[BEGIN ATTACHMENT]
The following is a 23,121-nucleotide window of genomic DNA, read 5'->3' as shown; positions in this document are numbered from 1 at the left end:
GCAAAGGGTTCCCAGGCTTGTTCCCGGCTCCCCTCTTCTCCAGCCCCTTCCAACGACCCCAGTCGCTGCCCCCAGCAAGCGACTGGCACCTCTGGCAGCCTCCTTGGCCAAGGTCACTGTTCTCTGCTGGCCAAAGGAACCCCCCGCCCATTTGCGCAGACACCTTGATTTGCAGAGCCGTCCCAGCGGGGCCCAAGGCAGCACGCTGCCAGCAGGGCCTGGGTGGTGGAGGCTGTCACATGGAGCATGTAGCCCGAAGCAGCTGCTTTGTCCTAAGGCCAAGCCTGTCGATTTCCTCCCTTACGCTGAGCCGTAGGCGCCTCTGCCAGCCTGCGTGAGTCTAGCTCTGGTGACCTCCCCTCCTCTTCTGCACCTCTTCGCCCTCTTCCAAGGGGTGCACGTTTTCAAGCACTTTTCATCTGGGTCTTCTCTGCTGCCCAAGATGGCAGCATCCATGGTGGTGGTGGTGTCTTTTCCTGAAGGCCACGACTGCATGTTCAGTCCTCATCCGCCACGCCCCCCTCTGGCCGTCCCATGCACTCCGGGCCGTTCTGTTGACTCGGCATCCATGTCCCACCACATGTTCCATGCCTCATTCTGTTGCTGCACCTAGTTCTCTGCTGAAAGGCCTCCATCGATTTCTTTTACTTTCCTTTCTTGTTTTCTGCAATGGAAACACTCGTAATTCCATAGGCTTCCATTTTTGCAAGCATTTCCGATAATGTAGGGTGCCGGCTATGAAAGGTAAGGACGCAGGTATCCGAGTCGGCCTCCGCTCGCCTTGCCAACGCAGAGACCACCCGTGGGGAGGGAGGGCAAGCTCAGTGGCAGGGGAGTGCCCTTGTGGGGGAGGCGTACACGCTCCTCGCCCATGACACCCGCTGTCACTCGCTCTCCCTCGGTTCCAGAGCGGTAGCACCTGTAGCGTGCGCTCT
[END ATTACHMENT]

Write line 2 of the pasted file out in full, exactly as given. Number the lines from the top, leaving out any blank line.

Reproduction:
GCAAAGGGTTCCCAGGCTTGTTCCCGGCTCCCCTCTTCTCCAGCCCCTTCCAACGACCCCAGTCGCTGCCCCCAGCAAGCGACTGGCACCTCTGGCAGCCTCCTTGGCCAAGGTCACTGTTCTCTGCTGGCCAAAGGAACCCCCCGCCCATTTGCGCAGACACCTTGATTTGCAGAGCCGTCCCAGCGGGGCCCAAGGCAGCACGCTGCCAGCAGGGCCTGGGTGGTGGAGGCTGTCACATGGAGCATGTAGCCCGAAGCAGCTGCTTTGTCCTAAGGCCAAGCCTGTCGATTTCCTCCCTTACGCTGAGCCGTAGGCGCCTCTGCCAGCCTGCGTGAGTCTAGCTCTGGTGACCTCCCCTCCTCTTCTGCACCTCTTCGCCCTCTTCCAAGGGGTGCACGTTTTCAAGCACTTTTCATCTGGGTCTTCTCTGCTGCCCAAGATGGCAGCATCCATGGTGGTGGTGGTGTCTTTTCCTGAAGGCCACGACTGCATGTTCAGTCCTCATCCGCCACGCCCCCCTCTGGCCGTCCCATGCACTCCGGGCCGTTCTGTTGACTCGGCATCCATGTCCCACCACATGTTCCATGCCTCATTCTGTTGCTGCACCTAGTTCTCTGCTGAAAGGCCTCCATCGATTTCTTTTACTTTCCTTTCTTGTTTTCTGCAATGGAAACACTCGTAATTCCATAGGCTTCCATTTTTGCAAGCATTTCCGATAATGTAGGGTGCCGGCTATGAAAGGTAAGGACGCAGGTATCCGAGTCGGCCTCCGCTCGCCTTGCCAACGCAGAGACCACCCGTGGGGAGGGAGGGCAAGCTCAGTGGCAGGGGAGTGCCCTTGTGGGGGAGGCGTACACGCTCCTCGCCCATGACACCCGCTGTCACTCGCTCTCCCTCGGTTCCAGAGCGGTAGCACCTGTAGCGTGCGCTCT